Five Things to Know When You Get PCS Orders to Move to Hawaii

While Hawaii is a part of the United States, relocating there presents some unique challenges that don’t apply when moving between states in the continental U.S. The remote location of the islands and the laws governing that state makes this type of move uniquely difficult, even for members of the military. By learning about what to expect in advance, you’ll be better prepared for the reality of moving to this tropical paradise.

1. Getting Your Possessions to Hawaii

One of your biggest concerns in relocating to Hawaii may be with getting your belongings to your new home. Unlike other moves, you can’t simply rent a moving van and drive to Hawaii. This means shipping everything via government-approved moving companies, and there are often delays that can put a crimp in your best-laid plans. While this might make you think twice about bringing everything, the alternative is even less attractive. Suppose you decide to sell your furniture and buy new items, once you get to Hawaii. Unless you’re able to find everything you want “on the island,” you’ll likely be waiting for six weeks or more for your items to arrive from the mainland.

2. Finding a Place to Live

As soon as you received your orders taking you to Hawaii, you very likely started looking for accommodations. If that’s the case, you’ve already discovered that housing in Hawaii is very expensive, rivaling many California areas. For instance, a small house in Manoa will run at least $900,000. You’ll pay a similar price for most large condos in Waikiki. Average home prices run a bit lower on the west side of the main island, starting at around $650,000.

Expect to pay much more on the north side; $1.5 million isn’t uncommon for that area, though you get more for your money. It’s a less urban area so that you can get a property with up to an acre of land for that price. More affordable housing is difficult to find and, due to a housing shortage, the best places will typically be snatched up fast. If you’re looking to save money on housing, try finding on-base housing.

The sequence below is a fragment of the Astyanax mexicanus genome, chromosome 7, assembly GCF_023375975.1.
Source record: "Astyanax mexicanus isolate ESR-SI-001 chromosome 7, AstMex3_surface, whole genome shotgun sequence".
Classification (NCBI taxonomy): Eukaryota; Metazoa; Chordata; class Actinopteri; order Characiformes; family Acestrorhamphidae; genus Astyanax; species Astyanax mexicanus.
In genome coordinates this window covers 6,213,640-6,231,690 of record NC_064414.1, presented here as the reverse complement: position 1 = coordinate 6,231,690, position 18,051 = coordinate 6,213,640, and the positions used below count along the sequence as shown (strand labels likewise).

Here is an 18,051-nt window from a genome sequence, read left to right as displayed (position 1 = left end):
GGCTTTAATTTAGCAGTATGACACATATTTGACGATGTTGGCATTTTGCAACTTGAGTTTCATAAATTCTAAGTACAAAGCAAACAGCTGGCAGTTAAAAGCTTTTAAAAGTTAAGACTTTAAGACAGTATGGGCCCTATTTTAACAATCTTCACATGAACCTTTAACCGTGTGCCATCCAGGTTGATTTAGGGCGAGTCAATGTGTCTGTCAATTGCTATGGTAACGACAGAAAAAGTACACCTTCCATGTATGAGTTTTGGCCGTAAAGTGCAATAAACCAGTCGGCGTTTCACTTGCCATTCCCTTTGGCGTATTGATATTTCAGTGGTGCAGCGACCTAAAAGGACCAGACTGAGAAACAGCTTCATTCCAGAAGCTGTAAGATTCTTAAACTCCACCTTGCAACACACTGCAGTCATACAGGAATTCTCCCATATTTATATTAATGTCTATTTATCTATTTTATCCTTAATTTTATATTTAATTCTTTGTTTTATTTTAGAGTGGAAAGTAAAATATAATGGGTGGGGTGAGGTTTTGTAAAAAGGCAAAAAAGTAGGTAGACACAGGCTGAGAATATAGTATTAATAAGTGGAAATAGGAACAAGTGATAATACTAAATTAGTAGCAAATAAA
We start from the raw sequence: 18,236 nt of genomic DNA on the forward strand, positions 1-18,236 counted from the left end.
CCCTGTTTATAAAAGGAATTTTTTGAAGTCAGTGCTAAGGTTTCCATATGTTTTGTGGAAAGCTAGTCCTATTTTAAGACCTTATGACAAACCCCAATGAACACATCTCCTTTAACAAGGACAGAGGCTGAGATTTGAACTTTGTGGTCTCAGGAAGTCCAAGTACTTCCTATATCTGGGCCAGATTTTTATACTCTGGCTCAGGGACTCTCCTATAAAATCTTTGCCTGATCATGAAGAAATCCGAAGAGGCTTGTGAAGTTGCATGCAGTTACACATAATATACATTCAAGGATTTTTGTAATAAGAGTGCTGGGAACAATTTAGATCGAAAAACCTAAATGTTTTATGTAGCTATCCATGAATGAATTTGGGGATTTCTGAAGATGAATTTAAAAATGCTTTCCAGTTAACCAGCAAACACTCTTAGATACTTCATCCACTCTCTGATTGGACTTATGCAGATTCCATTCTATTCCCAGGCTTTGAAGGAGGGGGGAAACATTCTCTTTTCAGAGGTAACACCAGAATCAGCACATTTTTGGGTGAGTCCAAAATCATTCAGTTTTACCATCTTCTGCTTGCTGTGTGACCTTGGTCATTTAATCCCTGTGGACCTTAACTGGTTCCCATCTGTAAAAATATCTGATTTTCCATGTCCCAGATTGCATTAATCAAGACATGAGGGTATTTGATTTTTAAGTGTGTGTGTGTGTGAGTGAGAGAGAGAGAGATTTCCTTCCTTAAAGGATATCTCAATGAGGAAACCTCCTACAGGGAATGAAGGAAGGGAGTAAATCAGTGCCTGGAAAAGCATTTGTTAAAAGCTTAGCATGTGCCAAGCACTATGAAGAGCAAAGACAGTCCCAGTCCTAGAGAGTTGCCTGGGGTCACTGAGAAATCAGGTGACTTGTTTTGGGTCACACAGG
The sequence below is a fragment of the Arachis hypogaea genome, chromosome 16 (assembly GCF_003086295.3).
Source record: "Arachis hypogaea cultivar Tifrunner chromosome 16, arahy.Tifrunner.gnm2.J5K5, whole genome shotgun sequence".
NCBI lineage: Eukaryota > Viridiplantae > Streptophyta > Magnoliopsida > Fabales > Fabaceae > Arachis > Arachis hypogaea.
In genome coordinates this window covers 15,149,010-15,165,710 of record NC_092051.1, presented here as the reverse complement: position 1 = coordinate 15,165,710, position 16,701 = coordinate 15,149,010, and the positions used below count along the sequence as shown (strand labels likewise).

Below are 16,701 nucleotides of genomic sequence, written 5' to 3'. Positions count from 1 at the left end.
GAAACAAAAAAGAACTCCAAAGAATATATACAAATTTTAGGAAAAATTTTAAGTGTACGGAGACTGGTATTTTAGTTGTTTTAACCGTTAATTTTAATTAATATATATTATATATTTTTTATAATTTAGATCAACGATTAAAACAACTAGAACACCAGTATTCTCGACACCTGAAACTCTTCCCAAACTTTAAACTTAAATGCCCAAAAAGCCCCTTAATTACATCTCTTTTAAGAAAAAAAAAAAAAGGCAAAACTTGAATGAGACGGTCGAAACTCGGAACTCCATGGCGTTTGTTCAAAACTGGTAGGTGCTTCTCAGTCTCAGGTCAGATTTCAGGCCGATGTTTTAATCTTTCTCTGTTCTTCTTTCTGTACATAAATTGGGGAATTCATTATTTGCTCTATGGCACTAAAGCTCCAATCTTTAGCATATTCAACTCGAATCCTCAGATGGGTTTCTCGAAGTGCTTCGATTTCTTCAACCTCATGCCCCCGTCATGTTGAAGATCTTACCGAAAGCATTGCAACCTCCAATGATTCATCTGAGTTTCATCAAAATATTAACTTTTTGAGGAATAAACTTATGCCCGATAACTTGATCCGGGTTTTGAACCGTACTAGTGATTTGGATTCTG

3. Expect Delays in Getting Your Pet Approved

If you are moving to Hawaii with pets, be aware that Hawaii has strict regulations concerning the importing of live animals, so you’ll have to apply to get permission to bring your pets to the island. The reason for this is because Hawaiian officials want to make sure your pets aren’t bringing rabies or other diseases onto the island. This means subjecting every pet to medical tests to ensure the animal is safe. Even after your pets have been released from a brief quarantine, your problems won’t be over. Few property owners have allowances for pets, so finding a rental that allows pets will make the housing search that much more problematic.

4. Establish Your Residency ASAP

Once you get settled, your next order of business should be to get your Hawaiian driver’s license and change other necessary documents. The cost of living is high in Hawaii, but it’s even higher for tourists. By being able to prove your residency, you’ll be eligible for discounts and special rates that will lessen the burden on your pocketbook.

5. Keep Moving Costs in Check

Remember that the out of state moving cost is more expensive because everthing must be shipped via air or ocean freight. While most moving expenses are reiumbursed by the government, you must keep your household goods weight allowance within the limits imposed for your rank and number of dependents. If you fail to do so, you may have to pay the extra costs for your move.

While these are the major points to consider in relocating to Hawaii, you’ll want to do your research, as well. By learning more about the culture and what will be expected of you as a new resident, you and your family will find it easier to get acclimated. The better prepared you are for the move, the more you’ll enjoy your time on the island.

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